Trump Will Only Make GTMO Bigger

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Picture Courtesy: Wikimedia Commons

Unless President Barack Obama shuts down Gitmo before vacating office, Donald Trump promises to keep it open, and fill it up even more.

On Monday, President Obama expressed regret at not being able to shut down the military prison at Guantanamo Bay in Cuba in accordance with his promise soon after coming in to office. “With respect to Guantanamo, it is true that I have not been able to close the darn thing, because of the congressional restrictions that have been placed on us,” he is quoted as having said at a press conference by the Business Insider.

Human rights groups are making efforts to have the prison shut down before Obama leaves office. “He knows what’s at stake and he knows he can’t leave the door to Guantanamo open for Donald Trump,” said Naureen Shah, director of the security and human rights program at Amnesty International, according to AP.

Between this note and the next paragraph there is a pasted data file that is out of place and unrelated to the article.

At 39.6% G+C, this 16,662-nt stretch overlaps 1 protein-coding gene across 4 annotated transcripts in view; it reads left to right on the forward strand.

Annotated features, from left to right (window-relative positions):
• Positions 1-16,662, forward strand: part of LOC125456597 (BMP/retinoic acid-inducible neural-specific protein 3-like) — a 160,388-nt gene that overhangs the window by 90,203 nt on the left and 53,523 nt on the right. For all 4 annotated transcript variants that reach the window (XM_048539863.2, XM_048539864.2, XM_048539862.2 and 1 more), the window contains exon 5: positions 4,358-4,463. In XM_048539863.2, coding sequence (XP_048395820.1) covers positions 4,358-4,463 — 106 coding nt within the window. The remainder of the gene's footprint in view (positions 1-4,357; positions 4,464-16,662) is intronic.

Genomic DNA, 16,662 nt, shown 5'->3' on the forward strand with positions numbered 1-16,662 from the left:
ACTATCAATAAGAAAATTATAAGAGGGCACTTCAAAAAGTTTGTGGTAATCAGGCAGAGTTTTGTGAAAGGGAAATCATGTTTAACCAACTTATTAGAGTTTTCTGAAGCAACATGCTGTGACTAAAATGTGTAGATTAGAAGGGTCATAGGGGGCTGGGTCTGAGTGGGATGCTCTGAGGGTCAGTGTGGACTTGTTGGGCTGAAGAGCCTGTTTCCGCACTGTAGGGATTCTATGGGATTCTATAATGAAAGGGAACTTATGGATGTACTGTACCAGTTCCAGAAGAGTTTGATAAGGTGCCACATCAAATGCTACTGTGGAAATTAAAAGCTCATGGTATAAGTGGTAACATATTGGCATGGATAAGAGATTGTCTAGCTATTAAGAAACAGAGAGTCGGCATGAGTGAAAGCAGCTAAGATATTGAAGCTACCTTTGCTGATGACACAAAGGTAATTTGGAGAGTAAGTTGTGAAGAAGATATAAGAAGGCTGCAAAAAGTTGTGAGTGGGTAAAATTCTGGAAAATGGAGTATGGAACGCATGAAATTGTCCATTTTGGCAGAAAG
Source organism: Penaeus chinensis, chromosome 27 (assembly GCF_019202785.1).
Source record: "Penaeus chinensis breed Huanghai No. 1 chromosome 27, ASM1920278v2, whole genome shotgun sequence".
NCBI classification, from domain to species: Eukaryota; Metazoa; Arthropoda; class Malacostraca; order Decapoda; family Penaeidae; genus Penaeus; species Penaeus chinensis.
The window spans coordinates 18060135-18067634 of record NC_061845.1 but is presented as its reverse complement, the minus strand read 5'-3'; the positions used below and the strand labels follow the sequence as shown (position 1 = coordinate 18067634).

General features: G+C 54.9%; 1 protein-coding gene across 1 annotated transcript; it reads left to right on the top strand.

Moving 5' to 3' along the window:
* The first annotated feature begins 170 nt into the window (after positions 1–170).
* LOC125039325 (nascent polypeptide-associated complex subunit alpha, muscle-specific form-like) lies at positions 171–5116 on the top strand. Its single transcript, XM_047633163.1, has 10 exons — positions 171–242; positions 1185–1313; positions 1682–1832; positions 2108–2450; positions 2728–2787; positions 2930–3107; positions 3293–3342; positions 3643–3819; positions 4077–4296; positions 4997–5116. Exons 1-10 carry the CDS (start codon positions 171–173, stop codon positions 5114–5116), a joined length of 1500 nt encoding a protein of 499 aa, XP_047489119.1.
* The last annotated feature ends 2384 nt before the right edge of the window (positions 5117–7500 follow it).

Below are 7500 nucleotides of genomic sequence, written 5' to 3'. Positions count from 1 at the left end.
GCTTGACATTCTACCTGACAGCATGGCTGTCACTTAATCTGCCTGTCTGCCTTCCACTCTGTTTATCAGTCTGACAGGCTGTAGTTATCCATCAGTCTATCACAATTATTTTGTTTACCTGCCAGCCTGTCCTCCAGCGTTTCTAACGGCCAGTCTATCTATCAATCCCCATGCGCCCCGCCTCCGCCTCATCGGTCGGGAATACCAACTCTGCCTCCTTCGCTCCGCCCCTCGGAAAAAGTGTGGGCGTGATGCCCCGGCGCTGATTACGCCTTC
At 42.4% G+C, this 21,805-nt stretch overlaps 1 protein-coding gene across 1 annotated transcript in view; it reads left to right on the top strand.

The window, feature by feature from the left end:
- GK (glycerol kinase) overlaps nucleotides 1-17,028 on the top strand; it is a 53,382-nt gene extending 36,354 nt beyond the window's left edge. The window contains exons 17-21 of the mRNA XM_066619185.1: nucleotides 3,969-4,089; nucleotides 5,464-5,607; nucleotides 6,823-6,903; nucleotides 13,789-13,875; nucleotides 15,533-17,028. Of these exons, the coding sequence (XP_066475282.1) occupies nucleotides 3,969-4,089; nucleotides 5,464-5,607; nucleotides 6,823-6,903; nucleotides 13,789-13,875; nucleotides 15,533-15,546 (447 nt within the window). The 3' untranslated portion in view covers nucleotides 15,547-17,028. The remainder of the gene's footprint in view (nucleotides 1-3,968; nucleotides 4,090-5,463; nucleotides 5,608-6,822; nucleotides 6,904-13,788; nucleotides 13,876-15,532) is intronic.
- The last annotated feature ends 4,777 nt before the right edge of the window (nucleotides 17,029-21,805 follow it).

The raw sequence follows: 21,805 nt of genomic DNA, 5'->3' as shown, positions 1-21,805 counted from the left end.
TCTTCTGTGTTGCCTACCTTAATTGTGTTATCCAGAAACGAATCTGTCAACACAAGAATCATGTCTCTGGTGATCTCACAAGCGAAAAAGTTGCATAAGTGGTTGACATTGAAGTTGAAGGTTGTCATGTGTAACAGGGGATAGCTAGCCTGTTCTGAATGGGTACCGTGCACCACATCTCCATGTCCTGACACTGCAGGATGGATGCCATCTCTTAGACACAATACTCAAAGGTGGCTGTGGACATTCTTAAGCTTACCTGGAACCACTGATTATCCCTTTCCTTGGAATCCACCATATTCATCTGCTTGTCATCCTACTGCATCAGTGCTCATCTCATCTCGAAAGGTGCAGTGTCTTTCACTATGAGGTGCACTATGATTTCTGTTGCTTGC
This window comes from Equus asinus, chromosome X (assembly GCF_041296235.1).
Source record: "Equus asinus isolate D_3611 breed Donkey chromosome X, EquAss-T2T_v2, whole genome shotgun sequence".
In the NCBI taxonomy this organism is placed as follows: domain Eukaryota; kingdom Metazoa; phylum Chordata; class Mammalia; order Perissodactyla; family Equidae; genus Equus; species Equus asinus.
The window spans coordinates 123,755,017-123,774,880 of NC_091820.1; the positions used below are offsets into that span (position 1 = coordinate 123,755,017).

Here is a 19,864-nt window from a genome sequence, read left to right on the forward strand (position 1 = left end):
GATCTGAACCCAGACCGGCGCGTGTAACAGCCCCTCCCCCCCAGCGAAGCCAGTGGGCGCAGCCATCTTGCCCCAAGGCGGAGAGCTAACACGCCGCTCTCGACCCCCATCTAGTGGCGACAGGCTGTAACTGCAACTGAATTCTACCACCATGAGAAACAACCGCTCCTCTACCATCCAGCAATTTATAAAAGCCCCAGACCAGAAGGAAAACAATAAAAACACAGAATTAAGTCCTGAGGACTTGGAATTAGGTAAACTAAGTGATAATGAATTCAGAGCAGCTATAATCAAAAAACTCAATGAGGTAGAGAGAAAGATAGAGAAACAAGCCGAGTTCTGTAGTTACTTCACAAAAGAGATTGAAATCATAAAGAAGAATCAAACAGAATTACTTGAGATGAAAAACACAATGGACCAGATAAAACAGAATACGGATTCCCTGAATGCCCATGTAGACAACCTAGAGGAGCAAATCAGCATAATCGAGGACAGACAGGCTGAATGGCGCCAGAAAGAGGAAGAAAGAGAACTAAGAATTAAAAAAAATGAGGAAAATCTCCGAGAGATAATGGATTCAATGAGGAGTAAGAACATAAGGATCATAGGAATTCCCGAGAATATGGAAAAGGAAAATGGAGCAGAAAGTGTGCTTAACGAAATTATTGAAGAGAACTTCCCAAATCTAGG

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Established in 2002 under the Bush administration, Guantanamo Bay held 242 prisoners when Obama took office in 2009. Over the years, several detainees, about 180, have either been returned to their home countries or transferred to other prisons in Americas. The US Congress, however, has banned transfers from the facility to U.S. prisons. Currently, it holds 60 prisoners, a third of whom have been cleared for transfer.

Meanwhile, President-elect Donald Trump has pledged to keep the detention centre open. In fact, in April, during his campaign, he said that “we’re gonna load it up with some bad dudes, believe me. We’re gonna load it up.” This statement has raised questions about where these “bad dudes” would be found, as the USA is no longer fighting ground wars and taking prisoners as it was when the camp was started, and under the current law, Americans cannot be held at the military prison.

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The prison camp at Guantanamo Bay was set up to hold detainees suspected of terrorist acts and war crimes. Most of the suspects held there were detained for an indefinite period of time, without trials, which is considered unconstitutional in several countries, including the U.S. Since its inception, the detention camp has been the subject of severe criticism by human rights activists and agencies for its use of brutal interrogation techniques, which include torture.